Recognizing the Warning Signs and Compensation Strategies of Struggling Readers
Sometimes it is obvious that a student is struggling with reading. However, some struggling readers are very good at covering up their weakness—after all, reading is often their biggest source of embarrassment and fear. To avoid this task, these students develop many compensation strategies and cover-ups that can make them difficult to spot.
Here is Reading Horizons Teacher Trainer, Shantell Berrett, discussing some of the compensation strategies and warning signs that reveal that a student is struggling with reading:
Not all of these signs automatically mean that a student is struggling with reading, but if you notice these behaviors in a student, it would be wise to dig a little deeper. It is important to pay attention to the context and frequency of these signs since many of them can be signs of other problems:
- Acts up in class to get out of reading
- Emotional (angry, frustrated, sensitive) when reading
- Makes negative comments about reading or school
- Lacks motivation
- Low self-esteem
- Poor attendance
- Excuses to get out of reading: not in the mood, too hungry, too tired, will read later, etc…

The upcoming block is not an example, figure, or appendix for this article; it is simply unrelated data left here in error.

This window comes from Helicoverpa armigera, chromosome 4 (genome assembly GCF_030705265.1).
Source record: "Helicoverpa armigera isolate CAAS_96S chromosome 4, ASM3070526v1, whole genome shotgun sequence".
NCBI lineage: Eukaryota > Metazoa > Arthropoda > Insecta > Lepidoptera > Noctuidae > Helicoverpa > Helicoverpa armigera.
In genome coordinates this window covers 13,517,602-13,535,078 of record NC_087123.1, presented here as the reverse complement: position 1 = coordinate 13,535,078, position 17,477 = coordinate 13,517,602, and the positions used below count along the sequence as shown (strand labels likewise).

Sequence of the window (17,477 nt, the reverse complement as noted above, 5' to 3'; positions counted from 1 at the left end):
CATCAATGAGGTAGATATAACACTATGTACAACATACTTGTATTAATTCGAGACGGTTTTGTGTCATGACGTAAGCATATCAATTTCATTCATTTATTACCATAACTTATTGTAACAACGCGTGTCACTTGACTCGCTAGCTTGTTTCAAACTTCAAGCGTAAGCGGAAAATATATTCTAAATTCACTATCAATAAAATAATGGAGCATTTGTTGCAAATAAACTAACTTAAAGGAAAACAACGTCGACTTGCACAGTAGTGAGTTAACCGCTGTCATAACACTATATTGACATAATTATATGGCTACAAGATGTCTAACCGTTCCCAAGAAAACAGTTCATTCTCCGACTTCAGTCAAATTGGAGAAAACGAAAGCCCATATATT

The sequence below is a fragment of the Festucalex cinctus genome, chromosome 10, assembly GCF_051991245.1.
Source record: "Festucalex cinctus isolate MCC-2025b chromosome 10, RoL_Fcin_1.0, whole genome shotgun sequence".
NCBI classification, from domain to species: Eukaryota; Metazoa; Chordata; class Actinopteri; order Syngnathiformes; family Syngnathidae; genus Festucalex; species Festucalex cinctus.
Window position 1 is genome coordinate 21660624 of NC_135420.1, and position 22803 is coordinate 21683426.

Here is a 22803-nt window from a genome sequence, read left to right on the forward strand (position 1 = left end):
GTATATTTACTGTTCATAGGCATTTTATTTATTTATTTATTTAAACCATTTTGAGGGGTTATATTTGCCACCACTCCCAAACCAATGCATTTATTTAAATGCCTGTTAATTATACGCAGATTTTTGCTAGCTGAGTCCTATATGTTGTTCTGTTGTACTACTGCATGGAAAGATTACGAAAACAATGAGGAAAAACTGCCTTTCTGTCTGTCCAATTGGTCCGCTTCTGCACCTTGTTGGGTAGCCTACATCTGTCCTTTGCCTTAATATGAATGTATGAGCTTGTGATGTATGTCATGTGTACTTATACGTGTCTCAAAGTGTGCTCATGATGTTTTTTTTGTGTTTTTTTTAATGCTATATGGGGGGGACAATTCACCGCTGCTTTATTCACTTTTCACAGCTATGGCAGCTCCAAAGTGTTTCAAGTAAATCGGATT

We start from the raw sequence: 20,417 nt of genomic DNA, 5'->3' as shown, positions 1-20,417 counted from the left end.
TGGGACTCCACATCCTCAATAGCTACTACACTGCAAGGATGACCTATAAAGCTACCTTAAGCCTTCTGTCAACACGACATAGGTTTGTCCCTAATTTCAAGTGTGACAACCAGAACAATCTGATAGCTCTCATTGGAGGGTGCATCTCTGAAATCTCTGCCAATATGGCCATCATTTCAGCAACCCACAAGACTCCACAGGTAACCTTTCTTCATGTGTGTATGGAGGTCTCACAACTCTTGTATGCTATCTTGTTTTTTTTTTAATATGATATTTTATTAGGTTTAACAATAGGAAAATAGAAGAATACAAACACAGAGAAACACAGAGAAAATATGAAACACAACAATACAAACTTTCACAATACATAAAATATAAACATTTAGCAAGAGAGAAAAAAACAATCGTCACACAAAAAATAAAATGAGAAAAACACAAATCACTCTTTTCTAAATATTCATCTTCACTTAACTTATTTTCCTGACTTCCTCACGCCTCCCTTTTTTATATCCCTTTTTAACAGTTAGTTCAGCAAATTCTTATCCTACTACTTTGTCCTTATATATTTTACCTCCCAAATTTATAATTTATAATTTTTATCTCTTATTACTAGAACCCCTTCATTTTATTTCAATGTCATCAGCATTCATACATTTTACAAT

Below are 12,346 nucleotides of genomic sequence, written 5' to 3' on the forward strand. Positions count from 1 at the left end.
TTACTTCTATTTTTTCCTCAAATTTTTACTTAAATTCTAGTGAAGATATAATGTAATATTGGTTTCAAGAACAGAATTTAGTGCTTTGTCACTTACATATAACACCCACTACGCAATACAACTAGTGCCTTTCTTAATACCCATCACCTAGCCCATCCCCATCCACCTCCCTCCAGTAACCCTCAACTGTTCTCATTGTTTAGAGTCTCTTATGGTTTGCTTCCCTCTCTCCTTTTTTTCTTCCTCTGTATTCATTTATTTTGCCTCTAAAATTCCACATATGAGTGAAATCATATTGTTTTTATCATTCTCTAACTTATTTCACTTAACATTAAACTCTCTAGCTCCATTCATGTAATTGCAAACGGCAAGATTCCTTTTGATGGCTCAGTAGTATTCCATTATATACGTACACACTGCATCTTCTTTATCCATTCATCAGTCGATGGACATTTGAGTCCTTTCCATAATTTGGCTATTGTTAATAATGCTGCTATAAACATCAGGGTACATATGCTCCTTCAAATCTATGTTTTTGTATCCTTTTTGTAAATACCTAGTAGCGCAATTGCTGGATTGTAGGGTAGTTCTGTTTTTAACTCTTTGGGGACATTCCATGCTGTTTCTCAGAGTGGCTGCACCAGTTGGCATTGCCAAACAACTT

- Takes short cuts or rushes through reading assignments
- Takes longer than other students to complete work
- Overwhelmed/lost when given multiple directions at a time
- Slipping grades in other subjects
- Large verbal vocabulary but low written vocabulary
- Difficulty staying on task when reading
- Has to be re-taught words and sounds frequently
- Works harder than other students to complete reading assignments but with poor performance
- Frequent and careless reading errors
- Difficulty tracking words on a page
- Read words from a different line than the one they are on
- Start sounding out a word then pull eyes off of page and guess a word
- Can read a word on one line but act as if they’ve never seen it before a few lines later
- Missed assignments
So, what should you do if you spot these warning signs?
- Give one direction at a time. This helps students with processing disorders stay on the same page with the rest of the class and prevents them from getting overwhelmed and emotional.
- Connect what you teach to other concepts they have grasped. Struggling readers have a very strong situational memory—the more you can connect what has been taught to familiar concepts, the more success struggling students will have with new skills.
- Be patient. These students will need to be retaught many concepts.
Learn how Reading Horizons structured literacy reading curriculum helps struggling readers improve their reading skills so they don’t have to rely on compensation strategies. Check out our reading intervention program!